Like most people, I too was under the impression that Kishore Kumar was mostly a singer of bubbly, happy songs. When it came to sad songs, it is other singers whose names often come to our mind. Kishore Kumar sang just a few sad songs, that is all- it is the commonly held view.

I too subscribed to this view. But when I decided to research Kishore Kumar's sad songs, I was in for a surprise. I kept on discovering songs after sad songs which still have the ability to move the listeners. And the number of such songs is not just a dozen or so, there are many more such songs.

When Kishore Kumar sang happy songs, the listeners felt the joy. When a person of such sunny disposition as Kishore Kumar sang sad songs, he could make his listeners feel the pain. It would seem to me that people who sing great happy songs are capable of singing great sad songs too. It is certainly the case with Kishore Kumar.

Here, I will present a list of Kishore Kumar's sad songs. There are quite a few of them, and I will just present a few of the best such songs.

Song 1
This was perhaps the first sad song sung by Kishore Kumar.Kishore Kumar had a few happy songs as well in this movie, but it is this song that stands out even today.

Dukhi man mere (Funtoosh 1956) Singer-Kishore, Lyrics-Saahir, MD-S D Burman

Song 2
Jhumroo was a movie in which Kishore Kumar was seen at his versatile best. He was a one man work force in this team. In addition to being an actor and singer, he was even the music director of this movie, and there were very popular happy songs in this movie, but the song that finished higest of them all in Binaca geetmala 1962 final was this song-
Koi humdum na raha (Jhumroo 1962) Singer-Kishore, Lyrics-Majrooh, MD-Kishore

Song 3
Perhaps one of the gtreatest nostalgic songs of all time
Koi lauta de mere beete huye din (Door gagan ki chaaon mein 1964) Singer-Kishore, Lyrics-Shailendra, MD-Kishore

Song 4
Awesome song on the topic of spurned love. Superb lyrics penned by Asad Bhopali.

Ajnabi tum jaane pehchaane ( Hum sab ustaad hain 1965 )Singer-Kishore,Lyrics-Asad Bhopali,MD-Laxmikant Pyarelal

Song 5
Wonderful song which finished 6th in Binaca geetmala final of 1964.
Mere mahboob qayamat hogi ( Mr X in Bombay 1964) Singer-Kishore, Lyrics-Anand Bakshi, MD- Laxmikant Pyarelal

Song 6
This song was sung by Rafi and Kishore separately, and the Kishore version filmed on a character artist became more popular.This song finished 17th in Binaca geetmala final of 1969.
Tum bin jaaoon kahan (Pyar ka mausam 1969)Singer- Kishore( Rafi in other version),Lyrics-Majroh,MD- R D Burman

Song 7
Wo shaam kuch azeeb thi (Khamoshi 1969)Singer-Kishore,Lyrics- Gulzar,MD- Hemant Kumar

Song 8
This philosophical song on life was 21st in Binaca geetmala final of 1970.
Zindagi ka safar (Safar)Singer-Kishore,Lyrics- Indeevar, MD-Kalyanji Anandji

Song 9
Another song that could move its listeners.
Jeewan se bhari teri aankhen (Safar) Singer-Kishore,Lyrics- Indeevar, MD-Kalyanji Anandji

Song 10
Teri duniya se hoke majboor chala (Pavitra paapi 1970)Singer- Kishore,Lyrics-Prem Dhawan,MD- Prem Dhawan

Song 11
Koi hota jisko apna (Mere apne 1971) Singer-Kishore,Lyrics-Gulzar,MD-Salil Chowdhary

Song 12
Geet gaata hoon main gungunata hoon main (Laal Patthar 1971)Singer-Kishore,Lyrics- Dev Kohli, MD-Shankar Jaikishan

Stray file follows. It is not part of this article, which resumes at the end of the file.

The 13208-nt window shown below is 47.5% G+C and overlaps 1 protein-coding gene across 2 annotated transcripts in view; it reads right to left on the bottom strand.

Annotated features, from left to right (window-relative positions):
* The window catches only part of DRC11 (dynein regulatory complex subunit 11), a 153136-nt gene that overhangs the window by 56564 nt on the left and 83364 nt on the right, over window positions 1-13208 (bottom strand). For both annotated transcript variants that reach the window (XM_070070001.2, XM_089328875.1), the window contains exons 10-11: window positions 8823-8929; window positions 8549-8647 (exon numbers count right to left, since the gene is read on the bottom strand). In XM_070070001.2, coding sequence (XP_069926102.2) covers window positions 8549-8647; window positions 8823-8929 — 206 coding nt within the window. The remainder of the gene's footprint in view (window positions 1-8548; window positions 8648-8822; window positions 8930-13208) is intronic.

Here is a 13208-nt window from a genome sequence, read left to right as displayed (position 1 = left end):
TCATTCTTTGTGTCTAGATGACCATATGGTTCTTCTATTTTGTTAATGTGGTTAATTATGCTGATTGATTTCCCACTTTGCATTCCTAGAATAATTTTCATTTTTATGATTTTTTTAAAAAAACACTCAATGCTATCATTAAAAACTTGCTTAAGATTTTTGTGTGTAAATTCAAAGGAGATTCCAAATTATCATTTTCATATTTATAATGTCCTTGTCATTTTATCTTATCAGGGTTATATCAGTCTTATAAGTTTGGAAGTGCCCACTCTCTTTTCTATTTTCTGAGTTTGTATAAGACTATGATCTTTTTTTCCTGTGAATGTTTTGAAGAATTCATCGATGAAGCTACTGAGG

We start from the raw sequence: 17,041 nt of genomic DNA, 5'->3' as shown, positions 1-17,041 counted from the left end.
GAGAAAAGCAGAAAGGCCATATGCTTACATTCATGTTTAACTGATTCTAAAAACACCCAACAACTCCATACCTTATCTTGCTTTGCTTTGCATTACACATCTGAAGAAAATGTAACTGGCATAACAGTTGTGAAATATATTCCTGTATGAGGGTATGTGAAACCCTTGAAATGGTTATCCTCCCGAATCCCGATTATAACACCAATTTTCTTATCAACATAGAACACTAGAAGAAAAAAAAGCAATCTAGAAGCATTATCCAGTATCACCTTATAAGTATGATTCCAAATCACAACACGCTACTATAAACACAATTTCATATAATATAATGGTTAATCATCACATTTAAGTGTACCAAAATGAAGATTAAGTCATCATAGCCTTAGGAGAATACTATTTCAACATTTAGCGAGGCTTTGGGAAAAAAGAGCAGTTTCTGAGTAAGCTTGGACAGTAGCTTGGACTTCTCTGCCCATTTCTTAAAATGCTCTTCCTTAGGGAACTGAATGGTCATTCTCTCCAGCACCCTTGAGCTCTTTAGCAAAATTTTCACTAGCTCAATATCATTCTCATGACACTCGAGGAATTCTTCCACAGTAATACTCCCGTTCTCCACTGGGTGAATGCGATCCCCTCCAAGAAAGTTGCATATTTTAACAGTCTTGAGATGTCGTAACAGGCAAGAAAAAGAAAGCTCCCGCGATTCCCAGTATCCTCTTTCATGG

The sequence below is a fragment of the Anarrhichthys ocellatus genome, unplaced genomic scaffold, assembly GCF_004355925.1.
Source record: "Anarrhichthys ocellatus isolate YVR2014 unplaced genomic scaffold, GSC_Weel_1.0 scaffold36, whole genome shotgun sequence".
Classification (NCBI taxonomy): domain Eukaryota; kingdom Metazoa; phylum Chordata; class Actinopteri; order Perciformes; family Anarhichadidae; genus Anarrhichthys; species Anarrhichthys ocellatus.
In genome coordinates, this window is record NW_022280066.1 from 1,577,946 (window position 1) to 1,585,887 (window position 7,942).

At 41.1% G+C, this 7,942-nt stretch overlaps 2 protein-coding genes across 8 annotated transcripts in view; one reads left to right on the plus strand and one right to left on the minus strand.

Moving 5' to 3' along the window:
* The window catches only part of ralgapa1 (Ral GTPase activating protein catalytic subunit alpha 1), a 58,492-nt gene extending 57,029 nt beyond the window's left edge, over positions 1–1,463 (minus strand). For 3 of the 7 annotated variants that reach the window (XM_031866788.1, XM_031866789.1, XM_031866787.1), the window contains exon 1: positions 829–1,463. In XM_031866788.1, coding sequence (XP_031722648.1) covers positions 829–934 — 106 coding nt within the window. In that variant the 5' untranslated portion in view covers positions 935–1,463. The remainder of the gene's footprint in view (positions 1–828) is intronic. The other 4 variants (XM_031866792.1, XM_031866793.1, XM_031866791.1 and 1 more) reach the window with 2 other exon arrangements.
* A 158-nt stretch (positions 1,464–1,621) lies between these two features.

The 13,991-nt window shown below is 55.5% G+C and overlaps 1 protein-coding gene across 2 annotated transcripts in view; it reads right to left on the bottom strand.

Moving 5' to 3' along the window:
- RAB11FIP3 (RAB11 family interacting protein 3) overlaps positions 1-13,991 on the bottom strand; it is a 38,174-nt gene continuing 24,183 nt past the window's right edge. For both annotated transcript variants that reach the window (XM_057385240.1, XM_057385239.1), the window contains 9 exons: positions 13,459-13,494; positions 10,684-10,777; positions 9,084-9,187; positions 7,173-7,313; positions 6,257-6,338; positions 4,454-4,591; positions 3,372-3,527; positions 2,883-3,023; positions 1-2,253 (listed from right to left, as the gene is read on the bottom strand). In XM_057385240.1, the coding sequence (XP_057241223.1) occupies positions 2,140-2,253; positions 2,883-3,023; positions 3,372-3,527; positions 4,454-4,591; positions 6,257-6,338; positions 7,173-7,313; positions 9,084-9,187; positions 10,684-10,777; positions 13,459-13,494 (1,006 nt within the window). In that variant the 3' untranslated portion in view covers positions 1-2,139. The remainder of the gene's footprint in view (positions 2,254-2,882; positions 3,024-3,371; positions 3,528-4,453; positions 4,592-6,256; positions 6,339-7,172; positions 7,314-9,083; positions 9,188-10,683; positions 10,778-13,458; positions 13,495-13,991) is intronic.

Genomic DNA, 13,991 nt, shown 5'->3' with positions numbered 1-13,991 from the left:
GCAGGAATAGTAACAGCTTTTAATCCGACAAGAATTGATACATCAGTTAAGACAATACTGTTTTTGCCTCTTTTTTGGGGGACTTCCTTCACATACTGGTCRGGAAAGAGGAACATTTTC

Song 13
Khilte hain gul yahan (Sharmili 1971)Singer-Kishore,Lyrics-Neeraj, MD-S D Burman

Song 14
O mere dil ke chain (Mere jeevan sathi 1972) Singer-Kishore, Lyrics-Majrooh, MD- R D Burman

Song 15
Kiska rasta deke ai dil ai saudaai (Josheela 1973)Singer-Kishore,Lyrics- Sahir,MD- R D Burman

Song 16
Mere dil mein aaj kya hai (daag 1973) Singer-Kishore, Lyrics-Sahir,MD-Laxmikant Pyarelal

Song 17
Meri bheegi bheegi si (Anamika 1973) Singer-Kishore, Lyrics-Majrooh, MD- R D Burman

Song 18
Zindagi ke safar me guzar jaate hain jo mukaam (Aap ki kasam 1974)Singer-Kishore,Lyrics- Anand Bakshi,MD- R D Burman

Song 19
Ghungroo ki tarah bajta hi raha hoon main (Chor Machaye Shor 1974) Singer-Kishore, Lyrics-Ravindra Jain, MD-Ravindra Jain

Song 20
Mera jeewan kora kaagaz (Kora kaagaz 1974) Singer-Kishore, Lyrics- M G Hashmat, MD- Kalyanji Anandji

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Sunday, August 10, 2008

My encounters with mice- part I

Dogs, cats, horses etc are animals that mankind have domesticated over the last few thousands years, but mice appear to have moved in with them uninvited, like refugees. And these mice have continued to torment mankind ever since.

Conventional wisdom has it that women are afraid of mice, but men are not. I think this wisdom is not entirely true. I am a male and I was afraid of mice as a young kid. Of course, admitting to it was a different matter altogether.

Women can actually admit to it and demonstrate it when opportunity presented itself, that they were afraid of mice, and everybody would accept it as a matter of course.But a man cannot admit to it without running the risk of being ridiculed.

Well, as I said, I was afraid of mice, but I managed to hide it ( I feel) by putting up a brave face when face to face with a mouse. In case there were other men in the house, they would take care of the mouse.

But there were cases when I was on my own, and I needed to act. I would try to ignore the mouse, hoping that it would go away and leave the house on its own. But it rarely happened. I would try to scare it off, but all that would only cause the mouse to hide behind some articles, only to come out in the open as if to mock me.